Inshore Fishing Report

By | May 2, 2012

Fishing is good! Spring winds have abetted and tides are good! With warming conditions and good weather fishermen in recent days have had good catches of seatrout, summer trout, whiting and redfish! Fishermen who were moaning the lack of seatrout are now saying the numbers look good! This great news! Seatrout are very prolific fish and given a chance can repopulate quickly. This appears to be what’s happening. Nature is filling in. An over abundance of bait means more fish. Not only are seatrout reappearing these fish are fat and healthy. That said, it always a good to go light on taking big female roe laden trout. One big roe laden seatrout could potentially produce thousands of fish. The numbers are looking good! And with a little luck seatrout fishing on the coast will continue to improve! Fishermen are catching more summer trout, not to be confused with seatrout. Summer trout are easily recognized by their lack spots. In the regulation booklet this is listed as weakfish and the limit is 1 with a TL of 13 inches.

The whiting bite has been strong with water temperature flittering in low 70’s the big push of summer time toothy fish have yet to arrive. A few sharks have shown up. The bulk are bonnet heads and few sharp nose sharks. The redfish bite at times has been good but lately a little up and down. Shrimp, likely the most popular bait on the coast is still available. Don Adams, Adams Bait House is finding medium sized white in good numbers! Finding shrimp around Savannah this time of the year is not a given but so far Don has been able to find them, thanks in part to lot of hard work and a very mild winter.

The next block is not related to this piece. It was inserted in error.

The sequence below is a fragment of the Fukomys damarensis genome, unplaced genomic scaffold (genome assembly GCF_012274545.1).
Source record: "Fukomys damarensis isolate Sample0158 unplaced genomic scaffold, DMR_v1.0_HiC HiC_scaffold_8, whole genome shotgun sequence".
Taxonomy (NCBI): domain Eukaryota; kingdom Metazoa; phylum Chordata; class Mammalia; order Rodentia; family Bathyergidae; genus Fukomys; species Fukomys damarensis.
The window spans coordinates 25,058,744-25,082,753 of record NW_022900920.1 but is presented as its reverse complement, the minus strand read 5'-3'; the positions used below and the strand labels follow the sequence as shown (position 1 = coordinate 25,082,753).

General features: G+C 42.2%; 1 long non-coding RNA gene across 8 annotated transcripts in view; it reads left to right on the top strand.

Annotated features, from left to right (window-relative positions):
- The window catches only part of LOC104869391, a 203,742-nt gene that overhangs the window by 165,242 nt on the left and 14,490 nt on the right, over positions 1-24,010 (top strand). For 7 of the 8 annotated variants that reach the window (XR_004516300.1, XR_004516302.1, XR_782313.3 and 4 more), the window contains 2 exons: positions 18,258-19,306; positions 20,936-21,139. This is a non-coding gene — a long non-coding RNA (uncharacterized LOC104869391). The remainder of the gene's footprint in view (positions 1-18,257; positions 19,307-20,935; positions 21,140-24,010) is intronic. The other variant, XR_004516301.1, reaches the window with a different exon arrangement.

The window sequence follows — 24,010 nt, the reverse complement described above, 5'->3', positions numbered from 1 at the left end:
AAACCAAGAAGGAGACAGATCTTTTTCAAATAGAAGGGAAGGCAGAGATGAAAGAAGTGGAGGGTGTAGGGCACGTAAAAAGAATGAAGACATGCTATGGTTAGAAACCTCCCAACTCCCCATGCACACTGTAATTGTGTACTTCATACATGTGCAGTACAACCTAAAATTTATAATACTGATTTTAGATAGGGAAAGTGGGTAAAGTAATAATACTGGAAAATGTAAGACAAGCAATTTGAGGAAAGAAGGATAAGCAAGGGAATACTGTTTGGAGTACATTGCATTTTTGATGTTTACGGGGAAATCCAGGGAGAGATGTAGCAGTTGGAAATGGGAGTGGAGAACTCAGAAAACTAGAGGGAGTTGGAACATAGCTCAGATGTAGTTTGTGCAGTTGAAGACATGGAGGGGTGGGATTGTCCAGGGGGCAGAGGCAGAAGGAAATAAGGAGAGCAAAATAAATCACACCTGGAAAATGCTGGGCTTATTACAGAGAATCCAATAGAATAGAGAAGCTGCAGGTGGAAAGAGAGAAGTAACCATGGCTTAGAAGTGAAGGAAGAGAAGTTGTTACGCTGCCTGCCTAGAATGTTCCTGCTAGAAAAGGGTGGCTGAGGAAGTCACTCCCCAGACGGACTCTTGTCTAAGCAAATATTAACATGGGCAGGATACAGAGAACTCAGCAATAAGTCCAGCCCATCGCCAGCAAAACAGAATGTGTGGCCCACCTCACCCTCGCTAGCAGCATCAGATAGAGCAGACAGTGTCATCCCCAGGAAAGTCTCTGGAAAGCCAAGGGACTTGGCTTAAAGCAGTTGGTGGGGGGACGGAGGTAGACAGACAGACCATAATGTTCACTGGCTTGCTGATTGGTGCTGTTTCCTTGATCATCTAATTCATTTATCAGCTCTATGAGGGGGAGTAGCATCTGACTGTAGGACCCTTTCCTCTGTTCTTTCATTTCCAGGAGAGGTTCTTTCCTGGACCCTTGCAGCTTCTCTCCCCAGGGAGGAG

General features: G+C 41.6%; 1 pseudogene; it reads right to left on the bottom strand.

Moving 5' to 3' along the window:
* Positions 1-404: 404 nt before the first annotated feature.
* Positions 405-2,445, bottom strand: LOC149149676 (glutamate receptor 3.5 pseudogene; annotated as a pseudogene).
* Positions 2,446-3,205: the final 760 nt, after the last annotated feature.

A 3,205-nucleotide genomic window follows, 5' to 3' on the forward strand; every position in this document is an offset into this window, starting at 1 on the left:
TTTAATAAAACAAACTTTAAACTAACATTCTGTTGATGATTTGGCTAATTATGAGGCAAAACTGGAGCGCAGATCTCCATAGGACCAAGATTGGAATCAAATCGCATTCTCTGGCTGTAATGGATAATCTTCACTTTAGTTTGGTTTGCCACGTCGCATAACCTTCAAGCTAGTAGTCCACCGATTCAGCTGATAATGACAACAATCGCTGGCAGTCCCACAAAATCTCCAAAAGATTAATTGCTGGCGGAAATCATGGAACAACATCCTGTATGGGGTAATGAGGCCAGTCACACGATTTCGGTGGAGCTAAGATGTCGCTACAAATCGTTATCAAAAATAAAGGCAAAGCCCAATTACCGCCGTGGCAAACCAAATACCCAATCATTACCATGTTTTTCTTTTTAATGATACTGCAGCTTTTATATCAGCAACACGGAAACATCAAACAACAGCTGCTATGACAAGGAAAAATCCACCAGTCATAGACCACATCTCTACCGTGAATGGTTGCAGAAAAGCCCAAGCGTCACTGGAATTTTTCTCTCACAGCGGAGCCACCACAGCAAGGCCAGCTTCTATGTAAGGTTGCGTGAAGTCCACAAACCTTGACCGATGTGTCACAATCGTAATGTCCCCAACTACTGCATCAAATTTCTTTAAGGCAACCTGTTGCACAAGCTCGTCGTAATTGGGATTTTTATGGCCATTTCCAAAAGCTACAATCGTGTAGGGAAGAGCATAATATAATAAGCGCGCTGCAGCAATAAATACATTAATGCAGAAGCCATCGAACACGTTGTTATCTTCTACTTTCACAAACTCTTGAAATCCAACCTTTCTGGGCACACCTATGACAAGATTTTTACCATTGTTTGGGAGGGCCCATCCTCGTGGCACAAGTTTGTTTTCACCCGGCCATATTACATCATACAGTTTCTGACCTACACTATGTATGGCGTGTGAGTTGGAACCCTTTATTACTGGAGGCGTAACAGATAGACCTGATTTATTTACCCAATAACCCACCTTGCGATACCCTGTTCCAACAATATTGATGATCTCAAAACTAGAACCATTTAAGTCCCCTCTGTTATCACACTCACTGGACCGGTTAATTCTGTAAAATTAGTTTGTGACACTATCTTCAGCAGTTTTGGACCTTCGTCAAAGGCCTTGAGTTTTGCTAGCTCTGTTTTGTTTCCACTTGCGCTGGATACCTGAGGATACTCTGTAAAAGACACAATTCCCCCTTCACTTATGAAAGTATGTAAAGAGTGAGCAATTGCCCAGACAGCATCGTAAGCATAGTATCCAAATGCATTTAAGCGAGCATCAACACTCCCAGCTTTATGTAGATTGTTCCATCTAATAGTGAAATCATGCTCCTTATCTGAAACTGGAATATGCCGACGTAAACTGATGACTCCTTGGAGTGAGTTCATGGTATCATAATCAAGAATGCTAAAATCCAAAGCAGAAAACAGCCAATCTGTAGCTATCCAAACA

There has been some cobia action in shipping channel and in the Broad River. The Broad River a considerable boat ride from Savannah is credited with the largest river run of cobia on the east coast. The bottom line cobia are starting to show up!

Tides will be spring once again as we head into the weekend. Likely the best days this week will be prior to the weekend. When tides are springing often your best chance of success will be at the change of the tide. If you’re fishing a point on high incoming and its cover with bonnet heads don’t anticipate a trout bite.

Hope this of interest and help! Fish On!

Capt. Jack McGowan